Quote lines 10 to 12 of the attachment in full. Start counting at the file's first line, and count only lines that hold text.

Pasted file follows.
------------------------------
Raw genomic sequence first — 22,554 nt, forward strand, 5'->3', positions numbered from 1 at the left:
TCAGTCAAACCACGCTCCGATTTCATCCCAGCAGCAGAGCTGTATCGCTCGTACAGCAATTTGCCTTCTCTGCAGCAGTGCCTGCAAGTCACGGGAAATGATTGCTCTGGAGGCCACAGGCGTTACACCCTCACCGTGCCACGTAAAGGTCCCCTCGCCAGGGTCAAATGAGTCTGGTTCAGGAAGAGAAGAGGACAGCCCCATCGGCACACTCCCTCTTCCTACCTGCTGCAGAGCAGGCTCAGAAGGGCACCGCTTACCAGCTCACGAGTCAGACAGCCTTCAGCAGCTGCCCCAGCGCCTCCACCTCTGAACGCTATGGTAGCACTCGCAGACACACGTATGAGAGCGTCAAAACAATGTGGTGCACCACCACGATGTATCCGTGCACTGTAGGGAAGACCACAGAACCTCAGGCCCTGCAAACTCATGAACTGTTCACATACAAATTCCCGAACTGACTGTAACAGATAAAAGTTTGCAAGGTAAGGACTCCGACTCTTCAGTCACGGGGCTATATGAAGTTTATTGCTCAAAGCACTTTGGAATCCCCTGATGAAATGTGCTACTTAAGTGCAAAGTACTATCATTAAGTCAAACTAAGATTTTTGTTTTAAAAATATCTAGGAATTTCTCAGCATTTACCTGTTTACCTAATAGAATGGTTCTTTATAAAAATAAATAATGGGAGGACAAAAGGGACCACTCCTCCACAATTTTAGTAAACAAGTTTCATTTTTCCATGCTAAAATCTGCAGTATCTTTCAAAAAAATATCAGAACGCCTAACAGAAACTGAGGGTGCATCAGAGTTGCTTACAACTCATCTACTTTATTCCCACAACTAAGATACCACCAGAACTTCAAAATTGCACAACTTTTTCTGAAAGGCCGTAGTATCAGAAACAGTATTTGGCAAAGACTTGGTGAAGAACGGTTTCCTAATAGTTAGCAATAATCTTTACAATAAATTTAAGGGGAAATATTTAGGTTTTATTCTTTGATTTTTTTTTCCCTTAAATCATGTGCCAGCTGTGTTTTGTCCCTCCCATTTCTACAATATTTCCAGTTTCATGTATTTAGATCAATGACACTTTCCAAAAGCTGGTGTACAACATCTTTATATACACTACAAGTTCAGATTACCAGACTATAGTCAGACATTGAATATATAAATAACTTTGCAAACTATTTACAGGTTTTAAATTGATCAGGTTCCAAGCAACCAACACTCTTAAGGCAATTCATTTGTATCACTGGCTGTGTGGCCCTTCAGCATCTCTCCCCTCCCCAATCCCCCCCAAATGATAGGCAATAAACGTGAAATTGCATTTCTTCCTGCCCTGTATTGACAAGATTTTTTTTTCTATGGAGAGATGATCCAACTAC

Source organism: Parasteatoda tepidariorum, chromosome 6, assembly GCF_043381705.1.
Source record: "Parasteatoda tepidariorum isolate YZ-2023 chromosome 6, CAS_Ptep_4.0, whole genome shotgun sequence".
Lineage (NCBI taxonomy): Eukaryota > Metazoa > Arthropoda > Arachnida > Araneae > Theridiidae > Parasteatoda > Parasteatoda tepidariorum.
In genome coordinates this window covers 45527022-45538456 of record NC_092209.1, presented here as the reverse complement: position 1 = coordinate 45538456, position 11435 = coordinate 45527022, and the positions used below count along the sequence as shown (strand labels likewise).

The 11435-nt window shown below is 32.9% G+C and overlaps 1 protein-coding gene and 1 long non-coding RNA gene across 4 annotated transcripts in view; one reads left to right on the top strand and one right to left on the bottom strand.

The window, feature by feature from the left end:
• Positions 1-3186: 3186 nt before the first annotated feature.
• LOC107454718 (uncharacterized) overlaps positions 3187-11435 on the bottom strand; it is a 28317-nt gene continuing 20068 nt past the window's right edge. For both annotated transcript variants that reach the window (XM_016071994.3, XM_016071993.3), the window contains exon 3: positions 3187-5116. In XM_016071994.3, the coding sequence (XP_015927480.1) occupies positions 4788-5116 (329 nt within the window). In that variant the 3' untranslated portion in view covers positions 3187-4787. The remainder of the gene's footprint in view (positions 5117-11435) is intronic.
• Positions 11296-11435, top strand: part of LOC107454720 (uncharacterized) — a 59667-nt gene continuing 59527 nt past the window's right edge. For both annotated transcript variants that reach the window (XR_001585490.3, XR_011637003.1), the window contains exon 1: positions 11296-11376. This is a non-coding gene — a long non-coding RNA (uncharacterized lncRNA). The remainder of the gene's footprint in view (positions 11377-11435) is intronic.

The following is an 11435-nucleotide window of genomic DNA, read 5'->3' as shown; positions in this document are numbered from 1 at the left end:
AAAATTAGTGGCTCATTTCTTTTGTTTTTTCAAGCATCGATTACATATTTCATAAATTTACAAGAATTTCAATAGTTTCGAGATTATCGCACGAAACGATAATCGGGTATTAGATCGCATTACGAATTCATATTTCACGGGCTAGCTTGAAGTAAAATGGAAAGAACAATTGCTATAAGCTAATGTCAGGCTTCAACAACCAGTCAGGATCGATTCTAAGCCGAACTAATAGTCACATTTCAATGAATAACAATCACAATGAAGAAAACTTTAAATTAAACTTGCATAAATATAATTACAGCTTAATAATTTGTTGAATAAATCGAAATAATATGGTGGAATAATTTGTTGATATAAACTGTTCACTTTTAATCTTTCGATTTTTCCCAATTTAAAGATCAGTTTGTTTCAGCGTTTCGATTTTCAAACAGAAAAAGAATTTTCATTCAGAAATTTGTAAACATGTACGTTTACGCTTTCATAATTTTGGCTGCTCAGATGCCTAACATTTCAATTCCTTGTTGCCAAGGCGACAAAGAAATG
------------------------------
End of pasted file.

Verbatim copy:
• LOC107454718 (uncharacterized) overlaps positions 3187-11435 on the bottom strand; it is a 28317-nt gene continuing 20068 nt past the window's right edge. For both annotated transcript variants that reach the window (XM_016071994.3, XM_016071993.3), the window contains exon 3: positions 3187-5116. In XM_016071994.3, the coding sequence (XP_015927480.1) occupies positions 4788-5116 (329 nt within the window). In that variant the 3' untranslated portion in view covers positions 3187-4787. The remainder of the gene's footprint in view (positions 5117-11435) is intronic.
• Positions 11296-11435, top strand: part of LOC107454720 (uncharacterized) — a 59667-nt gene continuing 59527 nt past the window's right edge. For both annotated transcript variants that reach the window (XR_001585490.3, XR_011637003.1), the window contains exon 1: positions 11296-11376. This is a non-coding gene — a long non-coding RNA (uncharacterized lncRNA). The remainder of the gene's footprint in view (positions 11377-11435) is intronic.

The following is an 11435-nucleotide window of genomic DNA, read 5'->3' as shown; positions in this document are numbered from 1 at the left end: